Well, no. You lack the knowledge for having a useful discussion about it. Spend time brushing up on pedagogical techniques, neuroscience, cognitive science, psychology: all the fields that touch on growth in the mental dimensions of a human being. My own expertise is pretty minimal, but just seeing the cutting edge of the research is fascinating and can help keep you honest when making claims.
This isn't a political/stylistic discussion. It rests on factual foundations, where people have actually looked at fMRIs or done longitudinal studies on schools or scrutinized the brain composition of different age groups.
I agree that in context of memory, the brain's capacity does appear limitless. However, the brain's capacity to process all of the information that it's exposed to is quite limited. For example, for most people, working memory is limited to 7 items plus/minus 2. One part of a standard cognitive test is to expose the subject to a list of numbers, and after hiding the numbers, ask the subject to repeat them back to you (and again, but backwards). A similar test of memory is to ask a subject to remember a list of items, then ask a series of other questions, then ask the subject to repeat the same list some time later. Some people do pretty well at these tests; some don't (approximating a normal distribution in ). So while it's theoretically possible that all subjects do have all of the numbers stored in their brain, it's quite clear that there's differing capability at least in memory encoding and/or retrieval.
I guess I also wanted to mention the concept of saliency. Different people will pay attention to different things even if all of the people are exposed to exactly the same stimuli. This is important because the brain only encodes to memory what it finds particularly important and/or interesting (i.e. salient). This can be trained to a degree: more experienced or trained people will be able to detect what's important, like a soldier being better able to "sense" the presence of an IED in a warzone. So even if everyone has exactly the same memory capacity, there'd still be variation in how well the brain itself decides to use that capacity.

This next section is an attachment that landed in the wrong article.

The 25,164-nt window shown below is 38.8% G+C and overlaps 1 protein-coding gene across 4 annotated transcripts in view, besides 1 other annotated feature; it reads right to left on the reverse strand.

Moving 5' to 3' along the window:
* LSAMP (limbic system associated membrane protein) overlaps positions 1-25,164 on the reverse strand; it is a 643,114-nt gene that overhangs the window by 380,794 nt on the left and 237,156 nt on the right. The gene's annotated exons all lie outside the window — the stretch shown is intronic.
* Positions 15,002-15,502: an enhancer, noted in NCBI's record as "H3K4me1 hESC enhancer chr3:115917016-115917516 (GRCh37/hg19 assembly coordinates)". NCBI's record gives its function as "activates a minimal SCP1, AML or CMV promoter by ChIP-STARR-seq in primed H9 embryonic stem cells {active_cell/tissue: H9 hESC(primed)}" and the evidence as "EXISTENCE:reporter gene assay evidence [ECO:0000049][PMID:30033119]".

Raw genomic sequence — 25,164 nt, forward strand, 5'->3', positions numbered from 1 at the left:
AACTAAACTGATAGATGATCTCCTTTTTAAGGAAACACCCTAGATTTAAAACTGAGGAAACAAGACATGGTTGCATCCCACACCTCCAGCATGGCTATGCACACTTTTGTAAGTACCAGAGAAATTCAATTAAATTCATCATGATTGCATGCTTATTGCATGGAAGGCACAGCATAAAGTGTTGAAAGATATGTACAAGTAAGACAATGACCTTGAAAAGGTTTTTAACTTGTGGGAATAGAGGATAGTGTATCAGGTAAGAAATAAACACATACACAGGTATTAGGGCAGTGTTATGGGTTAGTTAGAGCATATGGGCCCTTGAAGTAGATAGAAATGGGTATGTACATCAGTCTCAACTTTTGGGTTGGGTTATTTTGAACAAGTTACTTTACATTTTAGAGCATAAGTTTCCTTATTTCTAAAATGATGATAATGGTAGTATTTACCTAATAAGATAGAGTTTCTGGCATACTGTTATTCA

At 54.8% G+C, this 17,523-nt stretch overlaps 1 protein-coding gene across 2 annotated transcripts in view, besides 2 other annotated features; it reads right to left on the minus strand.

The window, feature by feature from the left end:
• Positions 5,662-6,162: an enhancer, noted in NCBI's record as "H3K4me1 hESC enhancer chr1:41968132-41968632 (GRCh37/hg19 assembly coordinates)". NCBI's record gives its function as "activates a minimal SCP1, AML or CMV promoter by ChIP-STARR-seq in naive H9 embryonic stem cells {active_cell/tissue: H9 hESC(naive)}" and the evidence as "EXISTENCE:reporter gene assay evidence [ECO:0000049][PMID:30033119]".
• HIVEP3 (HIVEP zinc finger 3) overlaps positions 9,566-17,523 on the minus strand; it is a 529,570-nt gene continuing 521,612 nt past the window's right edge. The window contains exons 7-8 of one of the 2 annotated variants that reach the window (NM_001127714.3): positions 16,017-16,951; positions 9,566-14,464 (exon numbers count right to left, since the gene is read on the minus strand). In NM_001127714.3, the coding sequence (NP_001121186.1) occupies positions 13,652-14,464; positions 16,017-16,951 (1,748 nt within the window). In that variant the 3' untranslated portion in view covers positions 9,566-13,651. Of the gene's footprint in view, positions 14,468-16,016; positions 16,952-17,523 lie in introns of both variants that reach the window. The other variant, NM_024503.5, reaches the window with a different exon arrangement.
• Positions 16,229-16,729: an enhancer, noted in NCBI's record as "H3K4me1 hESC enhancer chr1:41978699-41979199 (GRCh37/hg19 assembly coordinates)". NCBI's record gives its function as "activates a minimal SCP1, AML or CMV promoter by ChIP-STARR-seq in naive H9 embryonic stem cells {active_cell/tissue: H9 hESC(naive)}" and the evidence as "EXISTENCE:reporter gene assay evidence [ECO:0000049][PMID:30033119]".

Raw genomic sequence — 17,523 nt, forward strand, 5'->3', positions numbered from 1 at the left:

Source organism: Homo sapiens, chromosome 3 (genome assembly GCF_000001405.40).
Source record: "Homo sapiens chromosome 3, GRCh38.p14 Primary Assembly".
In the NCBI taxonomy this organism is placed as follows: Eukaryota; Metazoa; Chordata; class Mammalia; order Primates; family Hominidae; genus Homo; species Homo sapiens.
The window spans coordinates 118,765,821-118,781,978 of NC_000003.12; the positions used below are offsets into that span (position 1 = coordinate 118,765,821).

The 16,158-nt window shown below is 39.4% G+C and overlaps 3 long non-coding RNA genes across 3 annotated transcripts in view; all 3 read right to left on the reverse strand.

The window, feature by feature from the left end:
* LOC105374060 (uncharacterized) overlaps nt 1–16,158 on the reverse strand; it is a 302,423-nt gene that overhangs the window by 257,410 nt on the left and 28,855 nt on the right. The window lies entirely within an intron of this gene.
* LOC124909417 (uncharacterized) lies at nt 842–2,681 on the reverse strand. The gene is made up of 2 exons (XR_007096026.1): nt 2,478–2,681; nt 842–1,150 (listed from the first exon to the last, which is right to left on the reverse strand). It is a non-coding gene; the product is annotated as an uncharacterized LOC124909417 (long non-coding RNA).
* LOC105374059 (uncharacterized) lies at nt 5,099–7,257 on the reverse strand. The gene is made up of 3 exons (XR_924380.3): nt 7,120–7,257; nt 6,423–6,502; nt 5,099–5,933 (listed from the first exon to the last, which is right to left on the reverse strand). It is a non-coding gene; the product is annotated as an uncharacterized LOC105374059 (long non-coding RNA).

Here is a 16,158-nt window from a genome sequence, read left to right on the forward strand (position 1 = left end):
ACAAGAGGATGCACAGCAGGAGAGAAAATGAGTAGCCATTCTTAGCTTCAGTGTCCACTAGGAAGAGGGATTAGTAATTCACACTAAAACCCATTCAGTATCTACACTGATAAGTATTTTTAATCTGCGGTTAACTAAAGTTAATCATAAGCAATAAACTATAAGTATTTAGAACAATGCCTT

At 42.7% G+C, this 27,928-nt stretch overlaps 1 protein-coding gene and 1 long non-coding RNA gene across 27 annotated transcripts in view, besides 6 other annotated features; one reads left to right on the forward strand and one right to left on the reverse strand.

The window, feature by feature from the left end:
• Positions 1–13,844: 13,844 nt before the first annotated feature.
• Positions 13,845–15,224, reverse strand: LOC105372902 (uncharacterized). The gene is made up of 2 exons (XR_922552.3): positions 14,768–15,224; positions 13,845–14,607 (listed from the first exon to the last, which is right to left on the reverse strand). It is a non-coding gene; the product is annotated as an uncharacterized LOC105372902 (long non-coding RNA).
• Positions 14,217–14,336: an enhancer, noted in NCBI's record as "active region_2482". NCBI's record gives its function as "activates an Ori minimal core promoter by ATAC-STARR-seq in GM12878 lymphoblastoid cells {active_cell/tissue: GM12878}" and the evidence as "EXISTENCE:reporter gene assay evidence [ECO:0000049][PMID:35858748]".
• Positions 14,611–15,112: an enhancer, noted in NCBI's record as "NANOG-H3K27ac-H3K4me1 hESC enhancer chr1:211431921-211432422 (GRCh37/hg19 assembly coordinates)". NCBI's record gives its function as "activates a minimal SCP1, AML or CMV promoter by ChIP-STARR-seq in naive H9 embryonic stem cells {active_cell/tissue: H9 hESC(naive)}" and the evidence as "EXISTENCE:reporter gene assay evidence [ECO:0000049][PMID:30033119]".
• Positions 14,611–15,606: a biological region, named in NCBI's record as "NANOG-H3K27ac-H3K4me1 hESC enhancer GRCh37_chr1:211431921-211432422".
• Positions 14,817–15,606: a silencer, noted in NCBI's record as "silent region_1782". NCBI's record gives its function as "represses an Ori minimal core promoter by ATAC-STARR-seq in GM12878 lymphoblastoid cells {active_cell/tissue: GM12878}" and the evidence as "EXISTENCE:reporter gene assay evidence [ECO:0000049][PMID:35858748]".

OT technical note.
The reason you do not see a "reply" link is because you viewed the comment within X minutes of its posting. HN disables the reply link for that period. However, if you click on the permalink (the "link" text), you will still get a usable text box for replying.
My strategy is generally to do this, but sometimes I actually just refresh to pick up any new contextual comments.
This discussion is pretty difficult in that there are things we can't define. I don't even know if we're all talking about the same thing when we say "knowledge" and we can't define "healthy", and the term "capacity" for the human brain is assuming we all believe the human brain really does have a limit. I can only assume there is some kind of limit in the same way I assume if I traveled in a straight line forever I'd eventually reach the end of the universe. It's just imcomprehendably large and nothing we do in a lifetime, currently 100 years or so, will reach that limit.
Do you have anything to back this up other than the old rumor that NSA (specifically their crypto) was ahead of private industry by 10 years, something even Bill Binney said is probably not accurate any more. And mind you, this old "10 year ahead" phrase was always specific about crypto, nothing else.
> In fact, I think it's likely that they're significantly smarter than any of us. Bear that in mind when you design your NSA-proof email applications.
I wouldn't bet on it. NSA and many other government agencies are full of incompetent or barely adequate people. Just look at our intelligence failures regarding terrorism and in both wars the last 10 years. NSA has a huge budget with billions of dollars to throw at their problems, so they get stuff done, sure, but smarter than private industry? Nah.